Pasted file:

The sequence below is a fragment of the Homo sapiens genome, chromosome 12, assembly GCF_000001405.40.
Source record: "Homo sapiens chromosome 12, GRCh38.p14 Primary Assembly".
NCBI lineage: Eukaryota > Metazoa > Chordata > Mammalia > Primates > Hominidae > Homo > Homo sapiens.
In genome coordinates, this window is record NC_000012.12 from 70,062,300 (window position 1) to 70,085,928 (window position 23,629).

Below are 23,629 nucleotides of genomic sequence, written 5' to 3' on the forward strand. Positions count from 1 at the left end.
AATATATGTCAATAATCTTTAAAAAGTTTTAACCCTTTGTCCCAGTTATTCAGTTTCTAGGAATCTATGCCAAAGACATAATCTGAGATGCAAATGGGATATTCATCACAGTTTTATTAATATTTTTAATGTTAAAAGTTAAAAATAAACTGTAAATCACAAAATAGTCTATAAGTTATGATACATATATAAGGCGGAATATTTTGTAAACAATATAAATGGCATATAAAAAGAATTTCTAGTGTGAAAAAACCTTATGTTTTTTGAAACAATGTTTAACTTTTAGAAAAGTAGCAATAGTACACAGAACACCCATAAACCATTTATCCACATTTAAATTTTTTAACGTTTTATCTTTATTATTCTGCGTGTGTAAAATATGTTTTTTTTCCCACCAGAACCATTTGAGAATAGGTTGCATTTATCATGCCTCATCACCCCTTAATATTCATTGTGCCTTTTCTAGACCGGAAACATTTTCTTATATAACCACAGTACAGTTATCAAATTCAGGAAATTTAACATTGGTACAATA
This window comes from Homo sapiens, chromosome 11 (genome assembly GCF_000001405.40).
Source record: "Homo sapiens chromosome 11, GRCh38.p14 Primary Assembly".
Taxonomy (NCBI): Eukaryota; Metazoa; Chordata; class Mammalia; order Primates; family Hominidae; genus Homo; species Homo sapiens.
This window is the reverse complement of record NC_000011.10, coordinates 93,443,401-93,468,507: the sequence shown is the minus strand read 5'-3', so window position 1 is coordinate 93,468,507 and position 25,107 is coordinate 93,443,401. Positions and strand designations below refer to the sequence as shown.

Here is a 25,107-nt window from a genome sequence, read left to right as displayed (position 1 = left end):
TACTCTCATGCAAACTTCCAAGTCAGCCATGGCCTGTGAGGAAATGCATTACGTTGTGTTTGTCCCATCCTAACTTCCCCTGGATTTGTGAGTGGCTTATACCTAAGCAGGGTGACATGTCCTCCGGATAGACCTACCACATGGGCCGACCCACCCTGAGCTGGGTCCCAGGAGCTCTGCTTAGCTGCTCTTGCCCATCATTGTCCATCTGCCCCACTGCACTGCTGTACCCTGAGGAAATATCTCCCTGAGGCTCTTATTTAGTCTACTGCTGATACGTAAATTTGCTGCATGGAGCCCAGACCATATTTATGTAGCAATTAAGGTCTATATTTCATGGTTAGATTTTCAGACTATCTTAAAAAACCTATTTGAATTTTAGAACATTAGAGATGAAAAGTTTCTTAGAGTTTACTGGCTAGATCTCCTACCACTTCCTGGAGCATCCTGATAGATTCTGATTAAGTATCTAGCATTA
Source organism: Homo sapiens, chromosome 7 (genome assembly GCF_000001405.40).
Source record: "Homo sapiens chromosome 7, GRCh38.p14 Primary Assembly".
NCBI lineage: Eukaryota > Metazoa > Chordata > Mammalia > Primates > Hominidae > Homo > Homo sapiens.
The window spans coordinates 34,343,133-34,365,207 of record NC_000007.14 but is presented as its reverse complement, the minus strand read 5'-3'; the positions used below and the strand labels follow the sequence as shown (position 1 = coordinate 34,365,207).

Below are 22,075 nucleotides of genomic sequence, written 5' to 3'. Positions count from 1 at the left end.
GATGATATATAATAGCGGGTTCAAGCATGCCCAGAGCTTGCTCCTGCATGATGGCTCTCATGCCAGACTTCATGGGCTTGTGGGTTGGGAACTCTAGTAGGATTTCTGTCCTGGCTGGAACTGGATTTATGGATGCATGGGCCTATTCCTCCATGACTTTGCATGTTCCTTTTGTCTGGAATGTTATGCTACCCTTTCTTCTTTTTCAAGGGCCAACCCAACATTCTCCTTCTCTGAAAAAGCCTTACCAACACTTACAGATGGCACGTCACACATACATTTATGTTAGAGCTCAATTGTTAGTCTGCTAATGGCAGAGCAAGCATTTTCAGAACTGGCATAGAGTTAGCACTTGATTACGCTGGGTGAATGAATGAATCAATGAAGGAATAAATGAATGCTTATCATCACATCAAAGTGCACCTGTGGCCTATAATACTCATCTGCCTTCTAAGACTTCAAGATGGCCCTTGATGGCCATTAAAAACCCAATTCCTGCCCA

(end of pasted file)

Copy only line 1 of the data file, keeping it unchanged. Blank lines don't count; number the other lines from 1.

The sequence below is a fragment of the Homo sapiens genome, chromosome 12, assembly GCF_000001405.40.